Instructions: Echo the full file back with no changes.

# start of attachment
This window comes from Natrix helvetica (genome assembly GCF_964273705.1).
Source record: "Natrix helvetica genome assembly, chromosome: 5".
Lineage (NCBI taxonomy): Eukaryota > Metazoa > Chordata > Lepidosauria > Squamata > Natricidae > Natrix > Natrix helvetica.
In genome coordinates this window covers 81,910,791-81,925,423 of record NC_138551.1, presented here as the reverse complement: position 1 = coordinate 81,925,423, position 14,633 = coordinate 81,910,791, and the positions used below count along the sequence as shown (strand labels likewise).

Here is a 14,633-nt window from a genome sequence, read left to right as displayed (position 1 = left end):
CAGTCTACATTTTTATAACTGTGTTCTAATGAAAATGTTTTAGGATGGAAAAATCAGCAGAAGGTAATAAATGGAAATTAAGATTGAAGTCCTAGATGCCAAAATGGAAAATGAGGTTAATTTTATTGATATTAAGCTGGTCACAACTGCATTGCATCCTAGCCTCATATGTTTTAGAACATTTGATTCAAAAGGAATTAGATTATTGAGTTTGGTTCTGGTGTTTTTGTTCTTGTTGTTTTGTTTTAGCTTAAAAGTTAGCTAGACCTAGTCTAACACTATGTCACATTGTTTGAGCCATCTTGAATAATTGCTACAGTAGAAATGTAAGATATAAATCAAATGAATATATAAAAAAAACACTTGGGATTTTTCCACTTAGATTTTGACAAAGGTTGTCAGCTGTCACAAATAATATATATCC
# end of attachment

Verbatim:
This window comes from Natrix helvetica (genome assembly GCF_964273705.1).
Source record: "Natrix helvetica genome assembly, chromosome: 5".
Lineage (NCBI taxonomy): Eukaryota > Metazoa > Chordata > Lepidosauria > Squamata > Natricidae > Natrix > Natrix helvetica.
In genome coordinates this window covers 81,910,791-81,925,423 of record NC_138551.1, presented here as the reverse complement: position 1 = coordinate 81,925,423, position 14,633 = coordinate 81,910,791, and the positions used below count along the sequence as shown (strand labels likewise).

Here is a 14,633-nt window from a genome sequence, read left to right as displayed (position 1 = left end):
CAGTCTACATTTTTATAACTGTGTTCTAATGAAAATGTTTTAGGATGGAAAAATCAGCAGAAGGTAATAAATGGAAATTAAGATTGAAGTCCTAGATGCCAAAATGGAAAATGAGGTTAATTTTATTGATATTAAGCTGGTCACAACTGCATTGCATCCTAGCCTCATATGTTTTAGAACATTTGATTCAAAAGGAATTAGATTATTGAGTTTGGTTCTGGTGTTTTTGTTCTTGTTGTTTTGTTTTAGCTTAAAAGTTAGCTAGACCTAGTCTAACACTATGTCACATTGTTTGAGCCATCTTGAATAATTGCTACAGTAGAAATGTAAGATATAAATCAAATGAATATATAAAAAAAACACTTGGGATTTTTCCACTTAGATTTTGACAAAGGTTGTCAGCTGTCACAAATAATATATATCC